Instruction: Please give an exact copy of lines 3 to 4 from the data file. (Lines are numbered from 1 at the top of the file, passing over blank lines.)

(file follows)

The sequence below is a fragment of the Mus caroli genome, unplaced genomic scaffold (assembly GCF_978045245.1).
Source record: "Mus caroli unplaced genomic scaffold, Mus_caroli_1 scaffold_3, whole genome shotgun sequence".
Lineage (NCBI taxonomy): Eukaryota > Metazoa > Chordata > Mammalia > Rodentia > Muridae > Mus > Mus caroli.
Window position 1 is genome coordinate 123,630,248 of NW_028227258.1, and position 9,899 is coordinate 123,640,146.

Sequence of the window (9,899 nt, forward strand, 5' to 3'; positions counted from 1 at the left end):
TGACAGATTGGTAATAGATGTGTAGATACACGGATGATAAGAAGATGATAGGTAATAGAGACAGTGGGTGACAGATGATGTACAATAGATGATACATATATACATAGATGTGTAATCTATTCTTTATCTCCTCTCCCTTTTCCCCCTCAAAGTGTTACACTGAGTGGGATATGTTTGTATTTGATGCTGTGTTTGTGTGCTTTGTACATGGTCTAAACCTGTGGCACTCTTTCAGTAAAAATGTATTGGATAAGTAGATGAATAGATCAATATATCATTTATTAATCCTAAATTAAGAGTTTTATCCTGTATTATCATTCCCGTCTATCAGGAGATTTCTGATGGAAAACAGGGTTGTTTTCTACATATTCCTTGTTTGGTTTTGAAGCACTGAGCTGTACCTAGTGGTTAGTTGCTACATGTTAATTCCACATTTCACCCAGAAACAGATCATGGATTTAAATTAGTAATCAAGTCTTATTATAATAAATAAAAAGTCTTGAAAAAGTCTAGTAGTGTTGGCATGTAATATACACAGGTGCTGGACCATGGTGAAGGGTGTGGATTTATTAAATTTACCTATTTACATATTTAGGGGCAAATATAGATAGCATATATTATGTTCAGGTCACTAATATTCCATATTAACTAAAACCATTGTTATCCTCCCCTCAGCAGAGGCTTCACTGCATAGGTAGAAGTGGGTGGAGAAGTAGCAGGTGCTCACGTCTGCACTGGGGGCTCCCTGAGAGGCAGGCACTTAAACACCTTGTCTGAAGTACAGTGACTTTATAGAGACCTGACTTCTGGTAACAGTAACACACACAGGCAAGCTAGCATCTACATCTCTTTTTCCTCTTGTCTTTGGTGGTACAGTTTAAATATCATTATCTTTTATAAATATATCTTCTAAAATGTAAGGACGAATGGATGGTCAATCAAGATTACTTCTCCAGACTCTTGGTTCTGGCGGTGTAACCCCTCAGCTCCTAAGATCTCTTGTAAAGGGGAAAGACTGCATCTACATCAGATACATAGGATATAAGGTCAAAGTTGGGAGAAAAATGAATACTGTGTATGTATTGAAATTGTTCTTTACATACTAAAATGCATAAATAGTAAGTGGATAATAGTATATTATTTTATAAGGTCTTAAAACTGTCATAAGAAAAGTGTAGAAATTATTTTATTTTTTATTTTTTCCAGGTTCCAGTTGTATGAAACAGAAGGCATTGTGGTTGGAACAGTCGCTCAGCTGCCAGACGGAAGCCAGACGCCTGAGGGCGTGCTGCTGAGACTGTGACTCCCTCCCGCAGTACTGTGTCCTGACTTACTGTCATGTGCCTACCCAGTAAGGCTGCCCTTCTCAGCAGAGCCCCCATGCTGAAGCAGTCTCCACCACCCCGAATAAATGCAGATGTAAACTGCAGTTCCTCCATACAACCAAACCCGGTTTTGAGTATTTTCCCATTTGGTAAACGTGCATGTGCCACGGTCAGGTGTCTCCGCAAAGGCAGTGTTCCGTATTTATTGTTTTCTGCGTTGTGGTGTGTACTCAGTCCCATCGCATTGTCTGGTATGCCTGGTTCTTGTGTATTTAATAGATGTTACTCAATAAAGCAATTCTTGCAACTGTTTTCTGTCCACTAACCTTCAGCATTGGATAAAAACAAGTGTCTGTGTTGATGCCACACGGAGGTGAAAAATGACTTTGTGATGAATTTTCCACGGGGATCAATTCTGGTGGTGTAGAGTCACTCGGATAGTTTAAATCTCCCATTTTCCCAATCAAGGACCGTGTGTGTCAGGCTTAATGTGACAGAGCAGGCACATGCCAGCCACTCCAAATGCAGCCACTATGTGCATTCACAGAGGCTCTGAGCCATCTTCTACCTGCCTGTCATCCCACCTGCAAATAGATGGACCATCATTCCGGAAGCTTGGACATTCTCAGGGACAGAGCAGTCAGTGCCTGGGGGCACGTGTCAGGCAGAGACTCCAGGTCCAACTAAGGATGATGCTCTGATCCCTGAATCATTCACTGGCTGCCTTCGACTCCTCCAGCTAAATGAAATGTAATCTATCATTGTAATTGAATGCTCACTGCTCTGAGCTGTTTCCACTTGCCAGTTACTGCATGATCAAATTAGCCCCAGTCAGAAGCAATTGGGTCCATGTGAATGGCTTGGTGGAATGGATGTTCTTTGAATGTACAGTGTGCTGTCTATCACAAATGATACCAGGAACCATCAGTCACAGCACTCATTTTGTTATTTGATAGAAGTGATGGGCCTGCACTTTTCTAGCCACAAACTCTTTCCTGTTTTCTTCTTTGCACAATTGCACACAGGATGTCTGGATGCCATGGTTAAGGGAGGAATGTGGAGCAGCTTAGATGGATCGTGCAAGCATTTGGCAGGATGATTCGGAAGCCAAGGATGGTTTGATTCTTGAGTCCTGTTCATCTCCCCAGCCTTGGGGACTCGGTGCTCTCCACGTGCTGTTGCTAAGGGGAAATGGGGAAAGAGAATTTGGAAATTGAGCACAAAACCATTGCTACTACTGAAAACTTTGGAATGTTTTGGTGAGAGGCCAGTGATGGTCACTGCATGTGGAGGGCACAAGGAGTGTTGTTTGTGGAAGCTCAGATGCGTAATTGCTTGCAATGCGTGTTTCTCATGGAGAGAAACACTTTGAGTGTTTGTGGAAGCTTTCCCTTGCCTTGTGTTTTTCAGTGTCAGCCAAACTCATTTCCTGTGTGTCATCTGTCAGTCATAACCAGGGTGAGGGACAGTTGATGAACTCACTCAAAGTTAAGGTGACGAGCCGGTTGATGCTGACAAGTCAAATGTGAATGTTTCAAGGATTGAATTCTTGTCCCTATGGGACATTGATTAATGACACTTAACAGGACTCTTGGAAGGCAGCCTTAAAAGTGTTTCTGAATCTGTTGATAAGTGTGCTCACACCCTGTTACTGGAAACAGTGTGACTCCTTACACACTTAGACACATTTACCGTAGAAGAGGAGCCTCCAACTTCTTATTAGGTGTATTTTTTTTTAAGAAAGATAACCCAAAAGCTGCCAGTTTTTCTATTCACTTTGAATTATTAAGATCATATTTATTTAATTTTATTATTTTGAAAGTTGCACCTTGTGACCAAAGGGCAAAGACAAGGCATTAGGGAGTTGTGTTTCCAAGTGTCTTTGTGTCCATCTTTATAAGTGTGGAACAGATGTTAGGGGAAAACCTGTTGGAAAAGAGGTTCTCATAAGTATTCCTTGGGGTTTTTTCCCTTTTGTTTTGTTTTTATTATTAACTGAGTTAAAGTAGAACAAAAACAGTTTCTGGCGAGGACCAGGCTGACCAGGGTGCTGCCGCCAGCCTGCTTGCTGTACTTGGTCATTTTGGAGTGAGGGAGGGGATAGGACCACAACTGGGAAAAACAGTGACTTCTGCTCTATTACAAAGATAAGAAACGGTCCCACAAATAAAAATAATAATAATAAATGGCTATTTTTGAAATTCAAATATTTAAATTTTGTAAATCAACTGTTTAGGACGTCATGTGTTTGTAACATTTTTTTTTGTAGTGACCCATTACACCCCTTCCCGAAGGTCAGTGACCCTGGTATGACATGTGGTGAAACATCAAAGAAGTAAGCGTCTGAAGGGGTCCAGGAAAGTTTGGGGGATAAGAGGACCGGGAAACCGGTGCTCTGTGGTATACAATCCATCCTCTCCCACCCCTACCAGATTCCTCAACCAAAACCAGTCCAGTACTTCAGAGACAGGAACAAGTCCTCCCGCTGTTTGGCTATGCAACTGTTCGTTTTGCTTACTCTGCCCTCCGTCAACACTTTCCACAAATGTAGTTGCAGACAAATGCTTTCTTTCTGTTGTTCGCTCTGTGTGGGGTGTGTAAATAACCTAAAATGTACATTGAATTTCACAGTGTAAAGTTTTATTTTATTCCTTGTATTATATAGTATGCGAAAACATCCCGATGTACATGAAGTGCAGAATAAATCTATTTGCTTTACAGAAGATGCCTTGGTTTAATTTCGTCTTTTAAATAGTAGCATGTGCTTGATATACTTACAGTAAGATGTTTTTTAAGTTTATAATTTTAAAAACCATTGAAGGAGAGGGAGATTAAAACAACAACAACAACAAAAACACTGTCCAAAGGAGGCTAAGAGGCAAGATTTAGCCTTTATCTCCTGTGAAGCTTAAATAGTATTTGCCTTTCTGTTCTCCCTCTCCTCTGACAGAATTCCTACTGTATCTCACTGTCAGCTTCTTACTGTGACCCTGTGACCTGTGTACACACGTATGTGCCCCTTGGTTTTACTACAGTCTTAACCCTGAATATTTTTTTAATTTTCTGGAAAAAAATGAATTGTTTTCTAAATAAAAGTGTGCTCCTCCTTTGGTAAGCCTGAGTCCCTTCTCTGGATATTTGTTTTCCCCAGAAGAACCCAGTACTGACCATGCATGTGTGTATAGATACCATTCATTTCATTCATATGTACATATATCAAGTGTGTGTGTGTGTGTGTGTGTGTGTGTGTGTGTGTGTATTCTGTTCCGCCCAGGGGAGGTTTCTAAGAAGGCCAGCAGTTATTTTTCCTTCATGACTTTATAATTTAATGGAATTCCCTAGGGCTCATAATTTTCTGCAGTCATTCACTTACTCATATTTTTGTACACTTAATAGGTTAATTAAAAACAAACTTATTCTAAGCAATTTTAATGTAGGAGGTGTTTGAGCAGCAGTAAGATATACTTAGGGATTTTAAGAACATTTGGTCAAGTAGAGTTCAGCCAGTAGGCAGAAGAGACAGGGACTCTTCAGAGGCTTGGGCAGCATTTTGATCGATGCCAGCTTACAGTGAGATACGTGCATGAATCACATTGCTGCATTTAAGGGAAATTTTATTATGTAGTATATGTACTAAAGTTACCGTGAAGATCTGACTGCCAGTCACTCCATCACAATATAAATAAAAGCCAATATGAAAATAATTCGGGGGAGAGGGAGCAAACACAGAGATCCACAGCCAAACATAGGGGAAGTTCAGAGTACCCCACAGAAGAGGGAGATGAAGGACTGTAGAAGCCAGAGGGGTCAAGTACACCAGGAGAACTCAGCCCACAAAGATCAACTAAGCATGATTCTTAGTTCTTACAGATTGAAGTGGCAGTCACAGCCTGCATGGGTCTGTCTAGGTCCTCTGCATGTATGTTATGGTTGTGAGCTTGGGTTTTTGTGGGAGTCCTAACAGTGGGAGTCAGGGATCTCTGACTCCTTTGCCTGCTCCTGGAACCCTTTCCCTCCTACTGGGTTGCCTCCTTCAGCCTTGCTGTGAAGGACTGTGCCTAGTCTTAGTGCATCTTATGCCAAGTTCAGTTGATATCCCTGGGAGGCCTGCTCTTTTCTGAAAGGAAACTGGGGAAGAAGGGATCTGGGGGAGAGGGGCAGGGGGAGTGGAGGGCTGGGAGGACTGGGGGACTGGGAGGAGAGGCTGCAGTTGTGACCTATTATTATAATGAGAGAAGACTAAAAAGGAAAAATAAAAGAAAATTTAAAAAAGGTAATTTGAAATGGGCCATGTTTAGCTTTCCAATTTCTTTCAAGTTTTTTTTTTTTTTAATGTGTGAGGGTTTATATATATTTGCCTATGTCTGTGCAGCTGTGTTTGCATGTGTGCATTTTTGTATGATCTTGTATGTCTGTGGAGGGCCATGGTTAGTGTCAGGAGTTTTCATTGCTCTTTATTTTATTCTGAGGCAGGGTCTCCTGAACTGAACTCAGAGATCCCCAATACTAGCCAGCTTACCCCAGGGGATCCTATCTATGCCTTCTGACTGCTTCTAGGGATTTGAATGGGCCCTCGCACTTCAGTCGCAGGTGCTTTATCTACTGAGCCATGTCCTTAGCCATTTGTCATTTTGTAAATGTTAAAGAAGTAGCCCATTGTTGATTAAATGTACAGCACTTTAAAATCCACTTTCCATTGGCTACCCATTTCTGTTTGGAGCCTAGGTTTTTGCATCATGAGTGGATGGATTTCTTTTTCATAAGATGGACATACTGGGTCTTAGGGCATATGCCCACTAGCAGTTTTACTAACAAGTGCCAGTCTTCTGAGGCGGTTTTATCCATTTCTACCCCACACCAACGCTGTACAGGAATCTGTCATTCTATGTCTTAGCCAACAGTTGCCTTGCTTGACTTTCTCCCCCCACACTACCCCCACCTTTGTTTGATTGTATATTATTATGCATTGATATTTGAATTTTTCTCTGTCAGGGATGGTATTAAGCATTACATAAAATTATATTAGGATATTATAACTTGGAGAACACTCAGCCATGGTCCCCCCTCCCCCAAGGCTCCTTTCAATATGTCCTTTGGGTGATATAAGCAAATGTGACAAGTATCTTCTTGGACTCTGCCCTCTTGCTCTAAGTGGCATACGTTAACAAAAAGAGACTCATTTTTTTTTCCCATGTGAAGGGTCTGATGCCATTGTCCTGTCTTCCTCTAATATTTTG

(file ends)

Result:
Lineage (NCBI taxonomy): Eukaryota > Metazoa > Chordata > Mammalia > Rodentia > Muridae > Mus > Mus caroli.
Window position 1 is genome coordinate 123,630,248 of NW_028227258.1, and position 9,899 is coordinate 123,640,146.